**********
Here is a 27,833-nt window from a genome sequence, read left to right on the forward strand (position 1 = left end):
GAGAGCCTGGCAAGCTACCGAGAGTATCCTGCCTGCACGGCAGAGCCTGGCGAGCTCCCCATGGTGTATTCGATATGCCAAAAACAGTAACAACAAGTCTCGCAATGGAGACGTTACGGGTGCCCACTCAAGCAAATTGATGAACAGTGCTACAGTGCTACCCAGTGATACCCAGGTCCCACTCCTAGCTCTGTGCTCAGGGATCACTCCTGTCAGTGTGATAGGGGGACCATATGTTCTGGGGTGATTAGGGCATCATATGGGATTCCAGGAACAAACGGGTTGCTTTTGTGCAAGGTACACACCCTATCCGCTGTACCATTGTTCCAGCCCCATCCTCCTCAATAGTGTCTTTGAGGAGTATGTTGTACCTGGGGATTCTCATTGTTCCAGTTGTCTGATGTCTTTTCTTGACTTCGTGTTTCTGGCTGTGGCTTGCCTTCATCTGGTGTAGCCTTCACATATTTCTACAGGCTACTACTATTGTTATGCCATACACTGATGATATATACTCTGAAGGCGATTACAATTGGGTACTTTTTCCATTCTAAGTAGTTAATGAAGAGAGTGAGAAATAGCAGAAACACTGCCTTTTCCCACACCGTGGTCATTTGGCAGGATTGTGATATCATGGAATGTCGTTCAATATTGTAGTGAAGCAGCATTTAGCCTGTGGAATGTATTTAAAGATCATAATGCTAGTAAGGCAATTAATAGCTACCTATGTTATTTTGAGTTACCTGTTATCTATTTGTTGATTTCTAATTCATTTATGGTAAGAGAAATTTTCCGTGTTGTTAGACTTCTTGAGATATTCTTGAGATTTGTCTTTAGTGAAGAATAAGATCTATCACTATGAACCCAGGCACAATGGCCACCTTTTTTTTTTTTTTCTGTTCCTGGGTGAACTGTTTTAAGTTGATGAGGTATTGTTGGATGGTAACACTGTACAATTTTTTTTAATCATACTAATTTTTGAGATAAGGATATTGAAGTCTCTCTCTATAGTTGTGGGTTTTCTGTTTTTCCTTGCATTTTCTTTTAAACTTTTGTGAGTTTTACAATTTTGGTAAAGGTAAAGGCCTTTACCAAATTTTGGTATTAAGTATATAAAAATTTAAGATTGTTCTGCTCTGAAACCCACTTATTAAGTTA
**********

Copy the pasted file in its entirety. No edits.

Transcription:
Here is a 27,833-nt window from a genome sequence, read left to right on the forward strand (position 1 = left end):
GAGAGCCTGGCAAGCTACCGAGAGTATCCTGCCTGCACGGCAGAGCCTGGCGAGCTCCCCATGGTGTATTCGATATGCCAAAAACAGTAACAACAAGTCTCGCAATGGAGACGTTACGGGTGCCCACTCAAGCAAATTGATGAACAGTGCTACAGTGCTACCCAGTGATACCCAGGTCCCACTCCTAGCTCTGTGCTCAGGGATCACTCCTGTCAGTGTGATAGGGGGACCATATGTTCTGGGGTGATTAGGGCATCATATGGGATTCCAGGAACAAACGGGTTGCTTTTGTGCAAGGTACACACCCTATCCGCTGTACCATTGTTCCAGCCCCATCCTCCTCAATAGTGTCTTTGAGGAGTATGTTGTACCTGGGGATTCTCATTGTTCCAGTTGTCTGATGTCTTTTCTTGACTTCGTGTTTCTGGCTGTGGCTTGCCTTCATCTGGTGTAGCCTTCACATATTTCTACAGGCTACTACTATTGTTATGCCATACACTGATGATATATACTCTGAAGGCGATTACAATTGGGTACTTTTTCCATTCTAAGTAGTTAATGAAGAGAGTGAGAAATAGCAGAAACACTGCCTTTTCCCACACCGTGGTCATTTGGCAGGATTGTGATATCATGGAATGTCGTTCAATATTGTAGTGAAGCAGCATTTAGCCTGTGGAATGTATTTAAAGATCATAATGCTAGTAAGGCAATTAATAGCTACCTATGTTATTTTGAGTTACCTGTTATCTATTTGTTGATTTCTAATTCATTTATGGTAAGAGAAATTTTCCGTGTTGTTAGACTTCTTGAGATATTCTTGAGATTTGTCTTTAGTGAAGAATAAGATCTATCACTATGAACCCAGGCACAATGGCCACCTTTTTTTTTTTTTTCTGTTCCTGGGTGAACTGTTTTAAGTTGATGAGGTATTGTTGGATGGTAACACTGTACAATTTTTTTTAATCATACTAATTTTTGAGATAAGGATATTGAAGTCTCTCTCTATAGTTGTGGGTTTTCTGTTTTTCCTTGCATTTTCTTTTAAACTTTTGTGAGTTTTACAATTTTGGTAAAGGTAAAGGCCTTTACCAAATTTTGGTATTAAGTATATAAAAATTTAAGATTGTTCTGCTCTGAAACCCACTTATTAAGTTA